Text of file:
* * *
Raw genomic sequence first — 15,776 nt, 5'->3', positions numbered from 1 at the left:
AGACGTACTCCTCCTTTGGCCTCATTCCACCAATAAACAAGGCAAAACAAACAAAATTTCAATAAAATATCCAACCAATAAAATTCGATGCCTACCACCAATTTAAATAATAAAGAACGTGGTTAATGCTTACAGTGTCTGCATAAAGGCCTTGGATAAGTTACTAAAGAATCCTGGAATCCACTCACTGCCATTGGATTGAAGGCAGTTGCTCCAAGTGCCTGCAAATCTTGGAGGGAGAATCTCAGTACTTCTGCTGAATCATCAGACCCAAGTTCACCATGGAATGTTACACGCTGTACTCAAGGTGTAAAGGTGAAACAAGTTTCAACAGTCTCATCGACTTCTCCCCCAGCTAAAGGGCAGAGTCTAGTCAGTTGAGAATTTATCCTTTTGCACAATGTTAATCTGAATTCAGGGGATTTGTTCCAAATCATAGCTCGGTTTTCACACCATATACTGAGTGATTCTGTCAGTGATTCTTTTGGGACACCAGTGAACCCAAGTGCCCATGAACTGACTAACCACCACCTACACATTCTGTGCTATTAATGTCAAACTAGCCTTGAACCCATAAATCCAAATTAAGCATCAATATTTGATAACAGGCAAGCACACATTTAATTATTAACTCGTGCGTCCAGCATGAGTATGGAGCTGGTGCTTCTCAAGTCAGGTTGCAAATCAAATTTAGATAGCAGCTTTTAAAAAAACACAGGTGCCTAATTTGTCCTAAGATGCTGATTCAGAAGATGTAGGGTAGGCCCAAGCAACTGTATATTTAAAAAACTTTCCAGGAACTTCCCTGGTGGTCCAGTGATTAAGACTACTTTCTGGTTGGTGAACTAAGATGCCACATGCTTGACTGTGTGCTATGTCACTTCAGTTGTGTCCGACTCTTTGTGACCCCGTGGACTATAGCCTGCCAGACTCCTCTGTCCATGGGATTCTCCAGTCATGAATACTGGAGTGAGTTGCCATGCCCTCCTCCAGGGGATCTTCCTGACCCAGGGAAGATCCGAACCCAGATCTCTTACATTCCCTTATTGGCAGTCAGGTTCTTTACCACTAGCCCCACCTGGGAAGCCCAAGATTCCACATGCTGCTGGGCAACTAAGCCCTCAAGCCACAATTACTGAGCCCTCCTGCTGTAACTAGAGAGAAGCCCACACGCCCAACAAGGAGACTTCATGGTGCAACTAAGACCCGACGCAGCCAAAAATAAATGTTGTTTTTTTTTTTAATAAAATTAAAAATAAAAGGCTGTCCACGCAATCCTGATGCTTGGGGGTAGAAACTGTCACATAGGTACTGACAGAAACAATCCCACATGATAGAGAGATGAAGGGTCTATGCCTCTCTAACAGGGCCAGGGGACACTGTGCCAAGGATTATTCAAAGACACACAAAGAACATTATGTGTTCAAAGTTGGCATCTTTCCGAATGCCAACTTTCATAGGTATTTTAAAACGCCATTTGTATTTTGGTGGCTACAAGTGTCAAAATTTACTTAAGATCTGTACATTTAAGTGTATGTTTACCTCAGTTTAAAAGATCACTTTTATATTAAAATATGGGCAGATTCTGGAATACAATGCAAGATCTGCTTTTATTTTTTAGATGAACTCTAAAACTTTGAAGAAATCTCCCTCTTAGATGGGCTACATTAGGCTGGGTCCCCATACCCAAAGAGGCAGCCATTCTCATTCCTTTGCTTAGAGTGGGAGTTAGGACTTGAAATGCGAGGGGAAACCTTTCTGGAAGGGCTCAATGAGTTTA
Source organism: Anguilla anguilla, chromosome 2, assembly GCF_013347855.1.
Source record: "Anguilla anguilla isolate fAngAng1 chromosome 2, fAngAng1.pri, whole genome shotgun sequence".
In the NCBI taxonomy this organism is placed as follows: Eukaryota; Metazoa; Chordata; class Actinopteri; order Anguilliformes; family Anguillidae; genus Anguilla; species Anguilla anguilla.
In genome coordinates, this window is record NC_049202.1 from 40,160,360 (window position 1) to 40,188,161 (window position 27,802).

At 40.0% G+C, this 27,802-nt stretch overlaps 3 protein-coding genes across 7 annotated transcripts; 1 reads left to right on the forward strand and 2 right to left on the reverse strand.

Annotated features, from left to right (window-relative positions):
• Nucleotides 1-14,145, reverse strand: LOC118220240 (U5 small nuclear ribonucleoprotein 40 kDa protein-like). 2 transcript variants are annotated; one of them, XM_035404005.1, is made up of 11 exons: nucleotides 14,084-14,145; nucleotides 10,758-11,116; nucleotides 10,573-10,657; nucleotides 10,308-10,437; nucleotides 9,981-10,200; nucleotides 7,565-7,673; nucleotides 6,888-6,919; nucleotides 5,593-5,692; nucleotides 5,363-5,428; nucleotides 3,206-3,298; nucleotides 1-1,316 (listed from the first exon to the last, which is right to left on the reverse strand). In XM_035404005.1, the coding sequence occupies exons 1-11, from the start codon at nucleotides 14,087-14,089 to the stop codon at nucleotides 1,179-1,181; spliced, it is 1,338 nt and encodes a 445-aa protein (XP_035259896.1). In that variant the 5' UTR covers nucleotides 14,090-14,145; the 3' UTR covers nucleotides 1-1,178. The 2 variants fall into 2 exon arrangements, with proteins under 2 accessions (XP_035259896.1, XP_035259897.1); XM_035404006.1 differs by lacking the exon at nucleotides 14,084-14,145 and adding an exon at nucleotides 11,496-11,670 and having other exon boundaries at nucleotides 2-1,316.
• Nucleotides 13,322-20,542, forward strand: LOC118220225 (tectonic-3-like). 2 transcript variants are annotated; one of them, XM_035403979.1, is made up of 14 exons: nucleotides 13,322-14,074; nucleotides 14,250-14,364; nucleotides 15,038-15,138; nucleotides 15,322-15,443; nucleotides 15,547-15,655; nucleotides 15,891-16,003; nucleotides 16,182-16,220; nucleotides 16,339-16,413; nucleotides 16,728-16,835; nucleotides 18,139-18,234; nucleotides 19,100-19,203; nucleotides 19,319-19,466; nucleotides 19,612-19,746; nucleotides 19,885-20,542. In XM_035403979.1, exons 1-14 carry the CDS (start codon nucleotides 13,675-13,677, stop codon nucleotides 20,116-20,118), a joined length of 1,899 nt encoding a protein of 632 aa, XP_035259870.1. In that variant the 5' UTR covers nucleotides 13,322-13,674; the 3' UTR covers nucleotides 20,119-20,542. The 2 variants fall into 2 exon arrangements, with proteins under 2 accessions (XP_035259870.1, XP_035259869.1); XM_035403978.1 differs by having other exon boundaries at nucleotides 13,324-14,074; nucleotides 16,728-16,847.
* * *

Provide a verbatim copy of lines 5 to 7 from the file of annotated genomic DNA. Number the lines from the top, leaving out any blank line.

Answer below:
In the NCBI taxonomy this organism is placed as follows: Eukaryota; Metazoa; Chordata; class Actinopteri; order Anguilliformes; family Anguillidae; genus Anguilla; species Anguilla anguilla.
In genome coordinates, this window is record NC_049202.1 from 40,160,360 (window position 1) to 40,188,161 (window position 27,802).

At 40.0% G+C, this 27,802-nt stretch overlaps 3 protein-coding genes across 7 annotated transcripts; 1 reads left to right on the forward strand and 2 right to left on the reverse strand.